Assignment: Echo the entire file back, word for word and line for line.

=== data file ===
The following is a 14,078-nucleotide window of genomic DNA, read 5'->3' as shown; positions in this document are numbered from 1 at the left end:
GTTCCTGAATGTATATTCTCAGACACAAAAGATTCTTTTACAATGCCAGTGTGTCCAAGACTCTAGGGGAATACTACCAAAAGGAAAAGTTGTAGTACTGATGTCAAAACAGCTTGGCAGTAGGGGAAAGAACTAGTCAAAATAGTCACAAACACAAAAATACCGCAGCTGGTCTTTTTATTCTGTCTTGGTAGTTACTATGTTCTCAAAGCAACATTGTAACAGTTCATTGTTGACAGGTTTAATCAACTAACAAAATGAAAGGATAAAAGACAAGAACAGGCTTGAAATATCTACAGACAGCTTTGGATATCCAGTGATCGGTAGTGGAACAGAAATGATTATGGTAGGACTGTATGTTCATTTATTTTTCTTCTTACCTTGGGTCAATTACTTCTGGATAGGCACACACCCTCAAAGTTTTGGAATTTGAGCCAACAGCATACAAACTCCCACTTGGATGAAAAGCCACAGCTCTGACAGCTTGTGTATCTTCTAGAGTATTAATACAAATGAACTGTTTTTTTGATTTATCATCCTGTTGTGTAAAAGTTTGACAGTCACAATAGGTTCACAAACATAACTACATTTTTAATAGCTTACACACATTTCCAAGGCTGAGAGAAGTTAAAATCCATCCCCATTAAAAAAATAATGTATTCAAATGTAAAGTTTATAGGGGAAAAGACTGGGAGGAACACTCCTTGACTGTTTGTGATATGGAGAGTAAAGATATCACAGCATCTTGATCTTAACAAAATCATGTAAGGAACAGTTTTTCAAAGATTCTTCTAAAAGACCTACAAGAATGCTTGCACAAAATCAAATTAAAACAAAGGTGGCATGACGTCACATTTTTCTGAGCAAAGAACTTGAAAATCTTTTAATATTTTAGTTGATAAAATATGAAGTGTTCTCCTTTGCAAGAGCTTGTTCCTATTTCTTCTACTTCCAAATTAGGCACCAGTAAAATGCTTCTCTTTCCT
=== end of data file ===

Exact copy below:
The following is a 14,078-nucleotide window of genomic DNA, read 5'->3' as shown; positions in this document are numbered from 1 at the left end:
GTTCCTGAATGTATATTCTCAGACACAAAAGATTCTTTTACAATGCCAGTGTGTCCAAGACTCTAGGGGAATACTACCAAAAGGAAAAGTTGTAGTACTGATGTCAAAACAGCTTGGCAGTAGGGGAAAGAACTAGTCAAAATAGTCACAAACACAAAAATACCGCAGCTGGTCTTTTTATTCTGTCTTGGTAGTTACTATGTTCTCAAAGCAACATTGTAACAGTTCATTGTTGACAGGTTTAATCAACTAACAAAATGAAAGGATAAAAGACAAGAACAGGCTTGAAATATCTACAGACAGCTTTGGATATCCAGTGATCGGTAGTGGAACAGAAATGATTATGGTAGGACTGTATGTTCATTTATTTTTCTTCTTACCTTGGGTCAATTACTTCTGGATAGGCACACACCCTCAAAGTTTTGGAATTTGAGCCAACAGCATACAAACTCCCACTTGGATGAAAAGCCACAGCTCTGACAGCTTGTGTATCTTCTAGAGTATTAATACAAATGAACTGTTTTTTTGATTTATCATCCTGTTGTGTAAAAGTTTGACAGTCACAATAGGTTCACAAACATAACTACATTTTTAATAGCTTACACACATTTCCAAGGCTGAGAGAAGTTAAAATCCATCCCCATTAAAAAAATAATGTATTCAAATGTAAAGTTTATAGGGGAAAAGACTGGGAGGAACACTCCTTGACTGTTTGTGATATGGAGAGTAAAGATATCACAGCATCTTGATCTTAACAAAATCATGTAAGGAACAGTTTTTCAAAGATTCTTCTAAAAGACCTACAAGAATGCTTGCACAAAATCAAATTAAAACAAAGGTGGCATGACGTCACATTTTTCTGAGCAAAGAACTTGAAAATCTTTTAATATTTTAGTTGATAAAATATGAAGTGTTCTCCTTTGCAAGAGCTTGTTCCTATTTCTTCTACTTCCAAATTAGGCACCAGTAAAATGCTTCTCTTTCCT